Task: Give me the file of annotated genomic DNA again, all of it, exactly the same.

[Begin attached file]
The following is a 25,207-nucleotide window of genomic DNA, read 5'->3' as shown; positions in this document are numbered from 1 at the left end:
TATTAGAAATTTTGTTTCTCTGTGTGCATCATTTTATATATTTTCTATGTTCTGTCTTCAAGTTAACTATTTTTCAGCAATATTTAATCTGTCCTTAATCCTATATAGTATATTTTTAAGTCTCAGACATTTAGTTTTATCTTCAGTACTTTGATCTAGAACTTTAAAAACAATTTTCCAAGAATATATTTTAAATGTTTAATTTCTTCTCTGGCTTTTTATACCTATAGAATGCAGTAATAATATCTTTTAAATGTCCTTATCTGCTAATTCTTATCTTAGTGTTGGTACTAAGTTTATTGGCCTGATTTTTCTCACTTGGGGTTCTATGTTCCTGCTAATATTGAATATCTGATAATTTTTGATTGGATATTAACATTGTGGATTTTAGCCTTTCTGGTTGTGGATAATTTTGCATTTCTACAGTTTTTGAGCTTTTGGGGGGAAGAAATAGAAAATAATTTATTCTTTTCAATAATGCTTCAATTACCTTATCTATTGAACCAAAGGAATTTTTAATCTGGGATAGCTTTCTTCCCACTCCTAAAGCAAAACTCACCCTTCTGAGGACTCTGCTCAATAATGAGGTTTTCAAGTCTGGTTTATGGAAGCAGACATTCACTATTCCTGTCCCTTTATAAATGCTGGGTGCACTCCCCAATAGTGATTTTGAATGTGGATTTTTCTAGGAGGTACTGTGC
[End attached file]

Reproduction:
The following is a 25,207-nucleotide window of genomic DNA, read 5'->3' as shown; positions in this document are numbered from 1 at the left end:
TATTAGAAATTTTGTTTCTCTGTGTGCATCATTTTATATATTTTCTATGTTCTGTCTTCAAGTTAACTATTTTTCAGCAATATTTAATCTGTCCTTAATCCTATATAGTATATTTTTAAGTCTCAGACATTTAGTTTTATCTTCAGTACTTTGATCTAGAACTTTAAAAACAATTTTCCAAGAATATATTTTAAATGTTTAATTTCTTCTCTGGCTTTTTATACCTATAGAATGCAGTAATAATATCTTTTAAATGTCCTTATCTGCTAATTCTTATCTTAGTGTTGGTACTAAGTTTATTGGCCTGATTTTTCTCACTTGGGGTTCTATGTTCCTGCTAATATTGAATATCTGATAATTTTTGATTGGATATTAACATTGTGGATTTTAGCCTTTCTGGTTGTGGATAATTTTGCATTTCTACAGTTTTTGAGCTTTTGGGGGGAAGAAATAGAAAATAATTTATTCTTTTCAATAATGCTTCAATTACCTTATCTATTGAACCAAAGGAATTTTTAATCTGGGATAGCTTTCTTCCCACTCCTAAAGCAAAACTCACCCTTCTGAGGACTCTGCTCAATAATGAGGTTTTCAAGTCTGGTTTATGGAAGCAGACATTCACTATTCCTGTCCCTTTATAAATGCTGGGTGCACTCCCCAATAGTGATTTTGAATGTGGATTTTTCTAGGAGGTACTGTGC